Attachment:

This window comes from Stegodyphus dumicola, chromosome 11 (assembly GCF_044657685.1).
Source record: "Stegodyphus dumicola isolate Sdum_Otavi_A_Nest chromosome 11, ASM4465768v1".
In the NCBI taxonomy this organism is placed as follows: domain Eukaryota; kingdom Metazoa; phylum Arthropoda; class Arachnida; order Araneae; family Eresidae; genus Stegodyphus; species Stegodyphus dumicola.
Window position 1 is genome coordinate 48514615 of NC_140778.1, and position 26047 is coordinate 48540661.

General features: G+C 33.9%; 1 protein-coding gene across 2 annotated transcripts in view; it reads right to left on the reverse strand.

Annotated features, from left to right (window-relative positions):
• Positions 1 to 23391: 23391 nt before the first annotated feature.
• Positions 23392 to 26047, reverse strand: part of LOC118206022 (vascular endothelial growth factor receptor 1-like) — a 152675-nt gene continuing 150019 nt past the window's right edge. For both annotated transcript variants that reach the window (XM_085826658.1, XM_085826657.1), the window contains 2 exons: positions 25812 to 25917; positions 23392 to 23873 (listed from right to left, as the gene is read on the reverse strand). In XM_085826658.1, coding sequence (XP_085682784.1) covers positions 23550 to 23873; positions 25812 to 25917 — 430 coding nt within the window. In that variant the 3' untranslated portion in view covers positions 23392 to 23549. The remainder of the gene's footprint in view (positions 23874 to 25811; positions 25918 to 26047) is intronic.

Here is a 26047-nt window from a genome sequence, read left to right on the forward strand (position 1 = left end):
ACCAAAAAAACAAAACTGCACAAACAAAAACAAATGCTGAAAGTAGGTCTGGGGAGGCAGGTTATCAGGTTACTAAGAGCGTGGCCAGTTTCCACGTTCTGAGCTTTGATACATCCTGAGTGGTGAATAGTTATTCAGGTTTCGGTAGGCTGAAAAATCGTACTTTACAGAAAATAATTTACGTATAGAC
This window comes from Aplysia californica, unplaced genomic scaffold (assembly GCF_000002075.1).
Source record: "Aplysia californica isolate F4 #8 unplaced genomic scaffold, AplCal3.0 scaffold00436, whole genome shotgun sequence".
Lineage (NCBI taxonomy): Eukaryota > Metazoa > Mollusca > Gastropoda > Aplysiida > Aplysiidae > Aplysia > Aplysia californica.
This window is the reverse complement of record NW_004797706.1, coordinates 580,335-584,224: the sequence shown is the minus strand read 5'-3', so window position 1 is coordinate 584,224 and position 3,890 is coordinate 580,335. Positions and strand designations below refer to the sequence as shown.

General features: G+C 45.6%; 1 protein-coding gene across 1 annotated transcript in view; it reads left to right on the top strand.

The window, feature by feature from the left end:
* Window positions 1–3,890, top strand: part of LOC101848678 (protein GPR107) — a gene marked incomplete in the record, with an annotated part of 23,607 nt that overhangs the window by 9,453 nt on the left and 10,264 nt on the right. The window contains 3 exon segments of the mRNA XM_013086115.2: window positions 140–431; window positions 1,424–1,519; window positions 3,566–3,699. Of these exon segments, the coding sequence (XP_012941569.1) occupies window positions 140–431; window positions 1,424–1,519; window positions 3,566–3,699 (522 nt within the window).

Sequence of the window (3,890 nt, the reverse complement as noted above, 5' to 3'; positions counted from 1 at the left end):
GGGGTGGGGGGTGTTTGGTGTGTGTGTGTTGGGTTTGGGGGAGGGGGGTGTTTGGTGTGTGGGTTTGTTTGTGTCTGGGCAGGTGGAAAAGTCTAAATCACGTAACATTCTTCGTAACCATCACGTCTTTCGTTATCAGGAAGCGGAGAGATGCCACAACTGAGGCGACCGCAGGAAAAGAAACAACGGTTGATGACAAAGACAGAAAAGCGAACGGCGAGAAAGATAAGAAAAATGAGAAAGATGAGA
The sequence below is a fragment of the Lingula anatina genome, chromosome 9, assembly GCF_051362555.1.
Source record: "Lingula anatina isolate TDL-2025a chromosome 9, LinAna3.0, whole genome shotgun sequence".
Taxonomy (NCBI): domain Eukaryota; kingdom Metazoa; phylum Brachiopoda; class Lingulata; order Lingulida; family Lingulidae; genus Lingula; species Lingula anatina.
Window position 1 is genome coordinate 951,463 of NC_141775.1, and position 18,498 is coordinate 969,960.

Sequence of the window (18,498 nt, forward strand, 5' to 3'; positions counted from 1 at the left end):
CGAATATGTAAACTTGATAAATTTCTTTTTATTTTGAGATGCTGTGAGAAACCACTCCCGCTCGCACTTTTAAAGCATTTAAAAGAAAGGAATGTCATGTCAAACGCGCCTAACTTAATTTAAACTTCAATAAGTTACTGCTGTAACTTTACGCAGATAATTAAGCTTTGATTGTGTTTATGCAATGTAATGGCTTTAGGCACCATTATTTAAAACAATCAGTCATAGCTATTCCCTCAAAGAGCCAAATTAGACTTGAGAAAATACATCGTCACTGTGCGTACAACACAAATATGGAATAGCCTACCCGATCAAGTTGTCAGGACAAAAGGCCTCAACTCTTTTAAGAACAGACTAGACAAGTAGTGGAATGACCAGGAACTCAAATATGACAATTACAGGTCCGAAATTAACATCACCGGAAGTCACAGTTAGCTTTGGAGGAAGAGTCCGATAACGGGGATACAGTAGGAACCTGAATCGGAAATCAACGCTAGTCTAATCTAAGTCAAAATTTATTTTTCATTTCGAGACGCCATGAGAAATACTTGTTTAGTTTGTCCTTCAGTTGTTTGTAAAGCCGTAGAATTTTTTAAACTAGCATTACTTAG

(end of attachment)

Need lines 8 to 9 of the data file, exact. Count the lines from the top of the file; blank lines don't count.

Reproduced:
• Positions 23392 to 26047, reverse strand: part of LOC118206022 (vascular endothelial growth factor receptor 1-like) — a 152675-nt gene continuing 150019 nt past the window's right edge. For both annotated transcript variants that reach the window (XM_085826658.1, XM_085826657.1), the window contains 2 exons: positions 25812 to 25917; positions 23392 to 23873 (listed from right to left, as the gene is read on the reverse strand). In XM_085826658.1, coding sequence (XP_085682784.1) covers positions 23550 to 23873; positions 25812 to 25917 — 430 coding nt within the window. In that variant the 3' untranslated portion in view covers positions 23392 to 23549. The remainder of the gene's footprint in view (positions 23874 to 25811; positions 25918 to 26047) is intronic.

Here is a 26047-nt window from a genome sequence, read left to right on the forward strand (position 1 = left end):